Ben Yuan wrote:I'd agree with that assessment. One of the problems is just a collapse in the value given to the humanities in our society.
A few months ago I had tea with Dr. Lokesh Chandra (http://en.wikipedia.org/wiki/Lokesh_Chandra
) and he lamented the same thing has happened in India, too. He said hardly any attention is paid to scholars anymore. "It is all about billionaires and industrialists these days." The education system reflects the money culture as well. You're probably going to be seen as a loser if you study ancient history and languages.
So, even in India there are probably next to no scholars capable of really comparing Hellenic and Indian philosophies. To some extent he has investigated these links, especially in the art history of Central Asia. However, while his generation had plenty of eminent scholars, the academic culture in India nowadays doesn't produce many figures like him.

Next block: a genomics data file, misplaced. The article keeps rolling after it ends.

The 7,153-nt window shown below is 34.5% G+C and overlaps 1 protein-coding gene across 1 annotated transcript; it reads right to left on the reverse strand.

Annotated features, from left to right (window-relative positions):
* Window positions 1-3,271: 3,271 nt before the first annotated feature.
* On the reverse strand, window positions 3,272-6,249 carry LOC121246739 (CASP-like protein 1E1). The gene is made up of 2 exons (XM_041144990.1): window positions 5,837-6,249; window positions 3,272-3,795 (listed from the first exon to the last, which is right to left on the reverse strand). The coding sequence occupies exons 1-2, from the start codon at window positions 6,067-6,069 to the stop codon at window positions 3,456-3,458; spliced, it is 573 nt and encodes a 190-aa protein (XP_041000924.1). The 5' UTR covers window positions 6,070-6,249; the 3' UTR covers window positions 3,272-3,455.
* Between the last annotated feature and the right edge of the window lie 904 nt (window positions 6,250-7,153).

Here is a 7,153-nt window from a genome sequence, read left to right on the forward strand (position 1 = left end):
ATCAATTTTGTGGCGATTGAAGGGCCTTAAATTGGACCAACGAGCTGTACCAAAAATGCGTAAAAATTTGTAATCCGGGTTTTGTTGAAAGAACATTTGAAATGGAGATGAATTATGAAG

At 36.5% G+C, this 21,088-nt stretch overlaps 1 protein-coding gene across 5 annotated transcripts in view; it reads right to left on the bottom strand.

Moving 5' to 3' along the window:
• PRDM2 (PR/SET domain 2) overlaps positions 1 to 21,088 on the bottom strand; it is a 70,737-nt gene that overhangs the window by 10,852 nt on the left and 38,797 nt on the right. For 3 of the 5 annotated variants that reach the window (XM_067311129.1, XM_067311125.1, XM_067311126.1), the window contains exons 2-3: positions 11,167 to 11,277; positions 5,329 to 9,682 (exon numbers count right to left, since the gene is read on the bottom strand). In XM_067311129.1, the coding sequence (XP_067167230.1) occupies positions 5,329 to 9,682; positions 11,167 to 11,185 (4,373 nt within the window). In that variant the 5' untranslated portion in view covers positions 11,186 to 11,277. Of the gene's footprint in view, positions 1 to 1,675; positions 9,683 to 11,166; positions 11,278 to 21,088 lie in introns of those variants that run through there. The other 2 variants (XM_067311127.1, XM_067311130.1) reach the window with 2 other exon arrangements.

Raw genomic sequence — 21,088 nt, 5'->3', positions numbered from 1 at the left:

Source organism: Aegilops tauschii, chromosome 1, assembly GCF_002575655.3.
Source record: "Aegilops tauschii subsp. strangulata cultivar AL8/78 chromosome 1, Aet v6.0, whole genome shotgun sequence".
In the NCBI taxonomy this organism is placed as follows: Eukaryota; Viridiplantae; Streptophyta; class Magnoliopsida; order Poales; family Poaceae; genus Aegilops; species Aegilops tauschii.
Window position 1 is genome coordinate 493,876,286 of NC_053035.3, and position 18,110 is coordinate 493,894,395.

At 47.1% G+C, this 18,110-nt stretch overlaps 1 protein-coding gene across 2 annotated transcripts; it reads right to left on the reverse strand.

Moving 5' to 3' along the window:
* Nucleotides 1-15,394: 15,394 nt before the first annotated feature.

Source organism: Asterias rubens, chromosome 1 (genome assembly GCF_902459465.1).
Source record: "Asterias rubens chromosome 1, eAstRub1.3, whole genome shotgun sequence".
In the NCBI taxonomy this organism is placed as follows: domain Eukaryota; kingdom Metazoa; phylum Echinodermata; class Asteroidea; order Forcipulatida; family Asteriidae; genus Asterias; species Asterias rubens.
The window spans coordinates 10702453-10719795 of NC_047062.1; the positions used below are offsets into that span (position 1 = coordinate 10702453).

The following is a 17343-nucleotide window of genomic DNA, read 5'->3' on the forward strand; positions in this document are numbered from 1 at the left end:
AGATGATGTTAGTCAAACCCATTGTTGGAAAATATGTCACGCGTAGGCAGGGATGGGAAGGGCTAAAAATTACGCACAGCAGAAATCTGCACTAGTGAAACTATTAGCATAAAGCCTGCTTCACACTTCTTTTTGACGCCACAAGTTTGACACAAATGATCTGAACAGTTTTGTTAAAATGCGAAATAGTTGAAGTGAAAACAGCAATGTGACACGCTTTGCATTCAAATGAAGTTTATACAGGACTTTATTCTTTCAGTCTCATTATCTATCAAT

It seemed to be impossible to me that the Hellenistic world could have impacted South Asian art so immensely, if it did not also impact it's ideas.
One other example of strong Hellenic influences in India is all the Hellenic astrology/astronomy, much of which is found in Buddhism as well. I wrote about this:https://sites.google.com/site/dharmadep ... n-buddhism